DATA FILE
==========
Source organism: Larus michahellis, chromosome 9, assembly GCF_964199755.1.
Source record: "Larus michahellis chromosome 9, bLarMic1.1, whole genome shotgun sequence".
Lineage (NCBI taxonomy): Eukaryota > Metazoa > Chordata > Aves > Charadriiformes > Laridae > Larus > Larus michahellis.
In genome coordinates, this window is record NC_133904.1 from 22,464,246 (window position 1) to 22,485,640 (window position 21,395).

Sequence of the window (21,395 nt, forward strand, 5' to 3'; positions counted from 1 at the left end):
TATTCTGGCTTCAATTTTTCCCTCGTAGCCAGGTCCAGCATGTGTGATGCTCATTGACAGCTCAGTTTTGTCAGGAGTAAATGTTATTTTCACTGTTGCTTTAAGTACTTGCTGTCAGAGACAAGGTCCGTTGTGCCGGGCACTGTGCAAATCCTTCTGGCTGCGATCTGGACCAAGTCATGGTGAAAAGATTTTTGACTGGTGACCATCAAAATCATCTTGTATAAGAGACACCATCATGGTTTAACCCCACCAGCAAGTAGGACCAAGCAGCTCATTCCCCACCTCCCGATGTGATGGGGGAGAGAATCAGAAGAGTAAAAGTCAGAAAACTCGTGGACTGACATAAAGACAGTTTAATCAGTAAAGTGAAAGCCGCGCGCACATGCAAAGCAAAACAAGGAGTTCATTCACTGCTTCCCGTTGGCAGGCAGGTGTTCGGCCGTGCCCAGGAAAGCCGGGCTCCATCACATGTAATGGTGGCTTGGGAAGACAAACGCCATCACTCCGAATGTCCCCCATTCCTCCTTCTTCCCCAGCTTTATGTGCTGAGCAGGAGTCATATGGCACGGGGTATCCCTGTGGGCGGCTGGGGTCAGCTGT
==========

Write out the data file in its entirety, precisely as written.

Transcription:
Source organism: Larus michahellis, chromosome 9, assembly GCF_964199755.1.
Source record: "Larus michahellis chromosome 9, bLarMic1.1, whole genome shotgun sequence".
Lineage (NCBI taxonomy): Eukaryota > Metazoa > Chordata > Aves > Charadriiformes > Laridae > Larus > Larus michahellis.
In genome coordinates, this window is record NC_133904.1 from 22,464,246 (window position 1) to 22,485,640 (window position 21,395).

Sequence of the window (21,395 nt, forward strand, 5' to 3'; positions counted from 1 at the left end):
TATTCTGGCTTCAATTTTTCCCTCGTAGCCAGGTCCAGCATGTGTGATGCTCATTGACAGCTCAGTTTTGTCAGGAGTAAATGTTATTTTCACTGTTGCTTTAAGTACTTGCTGTCAGAGACAAGGTCCGTTGTGCCGGGCACTGTGCAAATCCTTCTGGCTGCGATCTGGACCAAGTCATGGTGAAAAGATTTTTGACTGGTGACCATCAAAATCATCTTGTATAAGAGACACCATCATGGTTTAACCCCACCAGCAAGTAGGACCAAGCAGCTCATTCCCCACCTCCCGATGTGATGGGGGAGAGAATCAGAAGAGTAAAAGTCAGAAAACTCGTGGACTGACATAAAGACAGTTTAATCAGTAAAGTGAAAGCCGCGCGCACATGCAAAGCAAAACAAGGAGTTCATTCACTGCTTCCCGTTGGCAGGCAGGTGTTCGGCCGTGCCCAGGAAAGCCGGGCTCCATCACATGTAATGGTGGCTTGGGAAGACAAACGCCATCACTCCGAATGTCCCCCATTCCTCCTTCTTCCCCAGCTTTATGTGCTGAGCAGGAGTCATATGGCACGGGGTATCCCTGTGGGCGGCTGGGGTCAGCTGT